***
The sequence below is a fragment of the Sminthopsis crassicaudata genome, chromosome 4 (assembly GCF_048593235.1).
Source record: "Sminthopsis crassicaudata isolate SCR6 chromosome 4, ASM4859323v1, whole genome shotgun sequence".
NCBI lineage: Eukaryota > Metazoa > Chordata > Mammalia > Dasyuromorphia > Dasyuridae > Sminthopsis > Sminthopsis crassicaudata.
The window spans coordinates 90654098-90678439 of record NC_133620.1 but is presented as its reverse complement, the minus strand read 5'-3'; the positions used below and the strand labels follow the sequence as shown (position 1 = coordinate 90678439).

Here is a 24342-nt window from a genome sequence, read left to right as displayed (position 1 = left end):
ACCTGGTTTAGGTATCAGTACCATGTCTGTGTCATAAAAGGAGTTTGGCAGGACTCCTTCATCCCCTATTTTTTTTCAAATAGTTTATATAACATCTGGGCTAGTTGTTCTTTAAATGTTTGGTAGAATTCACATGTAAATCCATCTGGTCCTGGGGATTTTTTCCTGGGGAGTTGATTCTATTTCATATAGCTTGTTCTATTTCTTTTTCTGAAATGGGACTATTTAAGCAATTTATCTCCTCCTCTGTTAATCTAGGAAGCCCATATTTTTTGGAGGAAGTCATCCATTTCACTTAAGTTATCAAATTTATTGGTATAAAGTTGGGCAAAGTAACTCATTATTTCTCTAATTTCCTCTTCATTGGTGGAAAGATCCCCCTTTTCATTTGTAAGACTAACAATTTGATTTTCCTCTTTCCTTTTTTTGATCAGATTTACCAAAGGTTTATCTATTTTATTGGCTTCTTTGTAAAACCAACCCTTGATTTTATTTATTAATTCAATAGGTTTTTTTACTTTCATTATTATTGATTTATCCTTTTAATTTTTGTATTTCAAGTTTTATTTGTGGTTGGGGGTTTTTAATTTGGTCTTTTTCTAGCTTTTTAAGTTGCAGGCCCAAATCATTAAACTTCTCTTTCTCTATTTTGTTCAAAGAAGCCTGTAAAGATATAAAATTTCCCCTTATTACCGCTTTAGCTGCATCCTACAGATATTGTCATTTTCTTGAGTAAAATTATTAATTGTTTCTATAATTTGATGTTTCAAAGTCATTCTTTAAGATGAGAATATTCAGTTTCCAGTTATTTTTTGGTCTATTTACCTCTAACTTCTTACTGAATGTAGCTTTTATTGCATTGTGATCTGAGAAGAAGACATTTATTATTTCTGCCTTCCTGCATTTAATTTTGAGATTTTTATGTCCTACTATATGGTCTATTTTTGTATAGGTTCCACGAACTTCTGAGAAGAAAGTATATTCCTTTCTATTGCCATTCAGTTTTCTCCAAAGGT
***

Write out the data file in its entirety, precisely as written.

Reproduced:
The sequence below is a fragment of the Sminthopsis crassicaudata genome, chromosome 4 (assembly GCF_048593235.1).
Source record: "Sminthopsis crassicaudata isolate SCR6 chromosome 4, ASM4859323v1, whole genome shotgun sequence".
NCBI lineage: Eukaryota > Metazoa > Chordata > Mammalia > Dasyuromorphia > Dasyuridae > Sminthopsis > Sminthopsis crassicaudata.
The window spans coordinates 90654098-90678439 of record NC_133620.1 but is presented as its reverse complement, the minus strand read 5'-3'; the positions used below and the strand labels follow the sequence as shown (position 1 = coordinate 90678439).

Here is a 24342-nt window from a genome sequence, read left to right as displayed (position 1 = left end):
ACCTGGTTTAGGTATCAGTACCATGTCTGTGTCATAAAAGGAGTTTGGCAGGACTCCTTCATCCCCTATTTTTTTTCAAATAGTTTATATAACATCTGGGCTAGTTGTTCTTTAAATGTTTGGTAGAATTCACATGTAAATCCATCTGGTCCTGGGGATTTTTTCCTGGGGAGTTGATTCTATTTCATATAGCTTGTTCTATTTCTTTTTCTGAAATGGGACTATTTAAGCAATTTATCTCCTCCTCTGTTAATCTAGGAAGCCCATATTTTTTGGAGGAAGTCATCCATTTCACTTAAGTTATCAAATTTATTGGTATAAAGTTGGGCAAAGTAACTCATTATTTCTCTAATTTCCTCTTCATTGGTGGAAAGATCCCCCTTTTCATTTGTAAGACTAACAATTTGATTTTCCTCTTTCCTTTTTTTGATCAGATTTACCAAAGGTTTATCTATTTTATTGGCTTCTTTGTAAAACCAACCCTTGATTTTATTTATTAATTCAATAGGTTTTTTTACTTTCATTATTATTGATTTATCCTTTTAATTTTTGTATTTCAAGTTTTATTTGTGGTTGGGGGTTTTTAATTTGGTCTTTTTCTAGCTTTTTAAGTTGCAGGCCCAAATCATTAAACTTCTCTTTCTCTATTTTGTTCAAAGAAGCCTGTAAAGATATAAAATTTCCCCTTATTACCGCTTTAGCTGCATCCTACAGATATTGTCATTTTCTTGAGTAAAATTATTAATTGTTTCTATAATTTGATGTTTCAAAGTCATTCTTTAAGATGAGAATATTCAGTTTCCAGTTATTTTTTGGTCTATTTACCTCTAACTTCTTACTGAATGTAGCTTTTATTGCATTGTGATCTGAGAAGAAGACATTTATTATTTCTGCCTTCCTGCATTTAATTTTGAGATTTTTATGTCCTACTATATGGTCTATTTTTGTATAGGTTCCACGAACTTCTGAGAAGAAAGTATATTCCTTTCTATTGCCATTCAGTTTTCTCCAAAGGT